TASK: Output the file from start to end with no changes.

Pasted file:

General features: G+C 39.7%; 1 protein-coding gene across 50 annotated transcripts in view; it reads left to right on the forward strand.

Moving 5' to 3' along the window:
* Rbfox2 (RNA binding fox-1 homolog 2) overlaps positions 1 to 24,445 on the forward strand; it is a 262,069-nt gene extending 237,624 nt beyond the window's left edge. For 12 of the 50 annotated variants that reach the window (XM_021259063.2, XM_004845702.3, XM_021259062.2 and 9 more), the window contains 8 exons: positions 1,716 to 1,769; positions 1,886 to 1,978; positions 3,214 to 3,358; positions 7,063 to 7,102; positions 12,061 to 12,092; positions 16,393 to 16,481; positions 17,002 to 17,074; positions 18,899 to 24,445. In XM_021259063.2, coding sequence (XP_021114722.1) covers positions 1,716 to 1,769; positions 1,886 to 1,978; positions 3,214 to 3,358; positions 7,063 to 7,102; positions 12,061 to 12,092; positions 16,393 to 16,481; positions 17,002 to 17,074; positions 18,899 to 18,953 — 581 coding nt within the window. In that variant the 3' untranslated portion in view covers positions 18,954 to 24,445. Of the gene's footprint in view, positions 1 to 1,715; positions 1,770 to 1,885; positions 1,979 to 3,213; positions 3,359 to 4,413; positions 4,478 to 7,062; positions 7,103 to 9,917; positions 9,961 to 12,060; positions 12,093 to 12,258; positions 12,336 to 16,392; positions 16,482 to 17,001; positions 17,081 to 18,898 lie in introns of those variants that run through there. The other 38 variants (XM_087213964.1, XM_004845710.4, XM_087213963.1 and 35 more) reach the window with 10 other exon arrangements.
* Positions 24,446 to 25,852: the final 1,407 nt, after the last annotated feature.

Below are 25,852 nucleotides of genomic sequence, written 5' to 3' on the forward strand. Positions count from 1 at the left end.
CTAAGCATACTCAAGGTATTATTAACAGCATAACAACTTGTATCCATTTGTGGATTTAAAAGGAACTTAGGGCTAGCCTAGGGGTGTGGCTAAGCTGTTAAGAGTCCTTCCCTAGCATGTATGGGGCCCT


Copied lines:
General features: G+C 39.7%; 1 protein-coding gene across 50 annotated transcripts in view; it reads left to right on the forward strand.

Moving 5' to 3' along the window:
* Rbfox2 (RNA binding fox-1 homolog 2) overlaps positions 1 to 24,445 on the forward strand; it is a 262,069-nt gene extending 237,624 nt beyond the window's left edge. For 12 of the 50 annotated variants that reach the window (XM_021259063.2, XM_004845702.3, XM_021259062.2 and 9 more), the window contains 8 exons: positions 1,716 to 1,769; positions 1,886 to 1,978; positions 3,214 to 3,358; positions 7,063 to 7,102; positions 12,061 to 12,092; positions 16,393 to 16,481; positions 17,002 to 17,074; positions 18,899 to 24,445. In XM_021259063.2, coding sequence (XP_021114722.1) covers positions 1,716 to 1,769; positions 1,886 to 1,978; positions 3,214 to 3,358; positions 7,063 to 7,102; positions 12,061 to 12,092; positions 16,393 to 16,481; positions 17,002 to 17,074; positions 18,899 to 18,953 — 581 coding nt within the window. In that variant the 3' untranslated portion in view covers positions 18,954 to 24,445. Of the gene's footprint in view, positions 1 to 1,715; positions 1,770 to 1,885; positions 1,979 to 3,213; positions 3,359 to 4,413; positions 4,478 to 7,062; positions 7,103 to 9,917; positions 9,961 to 12,060; positions 12,093 to 12,258; positions 12,336 to 16,392; positions 16,482 to 17,001; positions 17,081 to 18,898 lie in introns of those variants that run through there. The other 38 variants (XM_087213964.1, XM_004845710.4, XM_087213963.1 and 35 more) reach the window with 10 other exon arrangements.
* Positions 24,446 to 25,852: the final 1,407 nt, after the last annotated feature.

Below are 25,852 nucleotides of genomic sequence, written 5' to 3' on the forward strand. Positions count from 1 at the left end.
CTAAGCATACTCAAGGTATTATTAACAGCATAACAACTTGTATCCATTTGTGGATTTAAAAGGAACTTAGGGCTAGCCTAGGGGTGTGGCTAAGCTGTTAAGAGTCCTTCCCTAGCATGTATGGGGCCCT